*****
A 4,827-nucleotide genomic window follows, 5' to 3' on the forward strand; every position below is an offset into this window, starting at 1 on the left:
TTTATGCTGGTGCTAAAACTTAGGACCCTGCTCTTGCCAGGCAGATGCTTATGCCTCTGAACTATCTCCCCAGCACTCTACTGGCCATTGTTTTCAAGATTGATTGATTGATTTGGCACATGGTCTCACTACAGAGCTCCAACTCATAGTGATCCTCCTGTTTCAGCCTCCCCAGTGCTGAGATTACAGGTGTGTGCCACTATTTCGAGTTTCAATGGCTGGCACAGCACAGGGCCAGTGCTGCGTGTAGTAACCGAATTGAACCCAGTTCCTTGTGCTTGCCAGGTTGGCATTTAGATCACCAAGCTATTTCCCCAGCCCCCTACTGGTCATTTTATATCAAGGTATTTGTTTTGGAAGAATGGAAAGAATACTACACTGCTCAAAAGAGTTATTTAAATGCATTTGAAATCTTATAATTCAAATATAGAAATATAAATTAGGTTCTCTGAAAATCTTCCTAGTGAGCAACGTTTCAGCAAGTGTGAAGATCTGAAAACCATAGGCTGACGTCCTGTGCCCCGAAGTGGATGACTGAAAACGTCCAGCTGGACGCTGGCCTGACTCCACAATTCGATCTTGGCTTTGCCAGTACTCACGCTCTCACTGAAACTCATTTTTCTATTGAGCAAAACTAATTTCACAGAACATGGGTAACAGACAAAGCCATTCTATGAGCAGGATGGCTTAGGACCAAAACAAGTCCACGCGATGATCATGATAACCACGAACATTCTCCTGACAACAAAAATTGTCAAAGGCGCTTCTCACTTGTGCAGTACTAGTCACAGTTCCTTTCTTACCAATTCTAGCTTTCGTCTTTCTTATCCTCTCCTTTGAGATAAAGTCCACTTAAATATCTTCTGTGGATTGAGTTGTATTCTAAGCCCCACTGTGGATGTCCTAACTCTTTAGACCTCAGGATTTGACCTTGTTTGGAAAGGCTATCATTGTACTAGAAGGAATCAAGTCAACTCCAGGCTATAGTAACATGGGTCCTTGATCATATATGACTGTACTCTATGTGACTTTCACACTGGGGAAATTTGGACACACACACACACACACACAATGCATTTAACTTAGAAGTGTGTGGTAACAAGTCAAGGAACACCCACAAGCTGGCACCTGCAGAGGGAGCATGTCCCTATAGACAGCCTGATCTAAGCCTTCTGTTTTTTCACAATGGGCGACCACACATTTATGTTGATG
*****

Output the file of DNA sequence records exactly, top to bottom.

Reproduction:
A 4,827-nucleotide genomic window follows, 5' to 3' on the forward strand; every position below is an offset into this window, starting at 1 on the left:
TTTATGCTGGTGCTAAAACTTAGGACCCTGCTCTTGCCAGGCAGATGCTTATGCCTCTGAACTATCTCCCCAGCACTCTACTGGCCATTGTTTTCAAGATTGATTGATTGATTTGGCACATGGTCTCACTACAGAGCTCCAACTCATAGTGATCCTCCTGTTTCAGCCTCCCCAGTGCTGAGATTACAGGTGTGTGCCACTATTTCGAGTTTCAATGGCTGGCACAGCACAGGGCCAGTGCTGCGTGTAGTAACCGAATTGAACCCAGTTCCTTGTGCTTGCCAGGTTGGCATTTAGATCACCAAGCTATTTCCCCAGCCCCCTACTGGTCATTTTATATCAAGGTATTTGTTTTGGAAGAATGGAAAGAATACTACACTGCTCAAAAGAGTTATTTAAATGCATTTGAAATCTTATAATTCAAATATAGAAATATAAATTAGGTTCTCTGAAAATCTTCCTAGTGAGCAACGTTTCAGCAAGTGTGAAGATCTGAAAACCATAGGCTGACGTCCTGTGCCCCGAAGTGGATGACTGAAAACGTCCAGCTGGACGCTGGCCTGACTCCACAATTCGATCTTGGCTTTGCCAGTACTCACGCTCTCACTGAAACTCATTTTTCTATTGAGCAAAACTAATTTCACAGAACATGGGTAACAGACAAAGCCATTCTATGAGCAGGATGGCTTAGGACCAAAACAAGTCCACGCGATGATCATGATAACCACGAACATTCTCCTGACAACAAAAATTGTCAAAGGCGCTTCTCACTTGTGCAGTACTAGTCACAGTTCCTTTCTTACCAATTCTAGCTTTCGTCTTTCTTATCCTCTCCTTTGAGATAAAGTCCACTTAAATATCTTCTGTGGATTGAGTTGTATTCTAAGCCCCACTGTGGATGTCCTAACTCTTTAGACCTCAGGATTTGACCTTGTTTGGAAAGGCTATCATTGTACTAGAAGGAATCAAGTCAACTCCAGGCTATAGTAACATGGGTCCTTGATCATATATGACTGTACTCTATGTGACTTTCACACTGGGGAAATTTGGACACACACACACACACACACAATGCATTTAACTTAGAAGTGTGTGGTAACAAGTCAAGGAACACCCACAAGCTGGCACCTGCAGAGGGAGCATGTCCCTATAGACAGCCTGATCTAAGCCTTCTGTTTTTTCACAATGGGCGACCACACATTTATGTTGATG